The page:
High and Low Art
I carry around in my baggage a distinction between low and high art, and think – sure, techniques like Spartz uses could be applied to low art/entertainment, but not to the high-minded stuff that I like. This gives me a warm fuzzy feeling of superiority, and an unshakeable belief that I’m safe from The Machine that’s going to come lumbering our way.
But what, actually, is the difference? After all, I like a lot of Low Art (a.k.a. art without pretensions at grandeur) too. My two young daughters have got me hooked on Disney’s “Frozen”, to the point where I’ll speak well of it in adult conversation, for example!
The clearest distinction that I can make, which isn’t quite the same thing as High vs. Low, is art that comforts versus art that challenges. Terry Gilliam sums it up quite nicely – when telling a story, we can either apply closure, and wrap up all the ends to a story neatly (in terms of plot, emotional trajectories of the characters, the audience, etc.) or we can choose to leave the audience hanging, unsure of what has just transpired (he quotes Kubrick’s 2001 as a prime example of the latter). Questions are more interesting than answers, as Pablo Picasso allegedly said, so leaving the audience with a question, requiring them to think, and form their own opinions, is surely a mark of respect.
Re-consulting my baggage at this point, it tells me to shut up and stop worrying – that Spartz’s techniques would be able to work on closure-driven feel-good material, but would fall apart on the challenging stuff. Ah baggage, you’re leaking information there, always brusque and unpleasant when you’re feeling threatened!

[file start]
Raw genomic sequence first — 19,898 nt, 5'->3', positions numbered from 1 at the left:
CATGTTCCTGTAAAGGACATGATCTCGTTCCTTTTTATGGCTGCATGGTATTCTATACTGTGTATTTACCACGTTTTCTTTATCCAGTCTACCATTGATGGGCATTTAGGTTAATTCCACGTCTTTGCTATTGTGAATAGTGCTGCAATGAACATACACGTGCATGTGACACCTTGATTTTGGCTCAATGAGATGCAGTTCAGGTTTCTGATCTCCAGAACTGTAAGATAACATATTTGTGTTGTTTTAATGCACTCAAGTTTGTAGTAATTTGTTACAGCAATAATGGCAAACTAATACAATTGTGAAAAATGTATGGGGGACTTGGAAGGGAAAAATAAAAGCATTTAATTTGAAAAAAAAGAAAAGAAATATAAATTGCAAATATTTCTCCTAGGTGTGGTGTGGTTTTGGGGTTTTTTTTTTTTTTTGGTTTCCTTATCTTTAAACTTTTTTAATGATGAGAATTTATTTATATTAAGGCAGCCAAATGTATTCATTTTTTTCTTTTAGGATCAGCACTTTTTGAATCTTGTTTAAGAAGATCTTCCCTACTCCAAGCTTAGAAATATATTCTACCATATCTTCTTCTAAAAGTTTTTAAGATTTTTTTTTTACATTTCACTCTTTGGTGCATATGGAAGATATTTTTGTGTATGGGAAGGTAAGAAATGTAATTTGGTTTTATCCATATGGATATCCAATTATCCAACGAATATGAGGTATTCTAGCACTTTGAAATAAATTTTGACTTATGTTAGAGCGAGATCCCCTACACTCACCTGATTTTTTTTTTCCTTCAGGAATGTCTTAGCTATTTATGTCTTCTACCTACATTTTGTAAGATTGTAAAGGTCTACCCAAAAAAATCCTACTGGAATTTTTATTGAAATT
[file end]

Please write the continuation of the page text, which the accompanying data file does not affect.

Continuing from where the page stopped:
Sure, statistical methods can be successfully applied to feel-good stories. That’s not new, they already are, a great deal, I expect. George Lucas probably took a big step in this direction with Star Wars, by applying Joseph Campbell’s Hero’s Journey so rigorously, to create a story and characters that the reader would recognise already. His approach has been honed over the years to the point where the skeleton of the formula often protrudes uncomfortably close to the surface, as another action hero overcomes self-doubt to win the heart of the woman he loves and defeat the CGI baddies. These cook-by-numbers tales track the zeitgeist remarkably well – to wit the increasing feistiness of Disney princesses and kick-ass-ness of their YA female counterparts, and the increase in sensitivity and reflectiveness (moodiness if you want to keep it macho) in the male counterparts. I applaud “Frozen” for turning Prince Charming into a Love Rat and replacing the formulaically climactic wedding scene with the recognition that other kinds of love have their power too, but it’s an evolution, not a revolution.